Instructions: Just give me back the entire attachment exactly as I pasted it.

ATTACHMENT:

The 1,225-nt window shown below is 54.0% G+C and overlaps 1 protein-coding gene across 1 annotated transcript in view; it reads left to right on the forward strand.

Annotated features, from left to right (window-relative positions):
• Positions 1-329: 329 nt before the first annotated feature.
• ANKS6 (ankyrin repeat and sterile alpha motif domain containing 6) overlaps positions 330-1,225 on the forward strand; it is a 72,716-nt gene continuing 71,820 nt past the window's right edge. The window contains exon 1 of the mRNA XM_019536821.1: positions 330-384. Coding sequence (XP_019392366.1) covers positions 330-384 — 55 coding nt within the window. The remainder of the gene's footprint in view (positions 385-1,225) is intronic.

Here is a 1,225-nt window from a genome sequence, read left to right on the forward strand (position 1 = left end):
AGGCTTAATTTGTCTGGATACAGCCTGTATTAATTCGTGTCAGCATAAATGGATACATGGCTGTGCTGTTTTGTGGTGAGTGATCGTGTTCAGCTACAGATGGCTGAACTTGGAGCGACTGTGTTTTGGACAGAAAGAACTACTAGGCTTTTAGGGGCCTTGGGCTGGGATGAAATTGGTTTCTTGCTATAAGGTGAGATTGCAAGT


The 1,225-nt window shown below is 54.0% G+C and overlaps 1 protein-coding gene across 1 annotated transcript in view; it reads left to right on the forward strand.

Annotated features, from left to right (window-relative positions):
• Positions 1-329: 329 nt before the first annotated feature.
• ANKS6 (ankyrin repeat and sterile alpha motif domain containing 6) overlaps positions 330-1,225 on the forward strand; it is a 72,716-nt gene continuing 71,820 nt past the window's right edge. The window contains exon 1 of the mRNA XM_019536821.1: positions 330-384. Coding sequence (XP_019392366.1) covers positions 330-384 — 55 coding nt within the window. The remainder of the gene's footprint in view (positions 385-1,225) is intronic.

Here is a 1,225-nt window from a genome sequence, read left to right on the forward strand (position 1 = left end):
AGGCTTAATTTGTCTGGATACAGCCTGTATTAATTCGTGTCAGCATAAATGGATACATGGCTGTGCTGTTTTGTGGTGAGTGATCGTGTTCAGCTACAGATGGCTGAACTTGGAGCGACTGTGTTTTGGACAGAAAGAACTACTAGGCTTTTAGGGGCCTTGGGCTGGGATGAAATTGGTTTCTTGCTATAAGGTGAGATTGCAAGT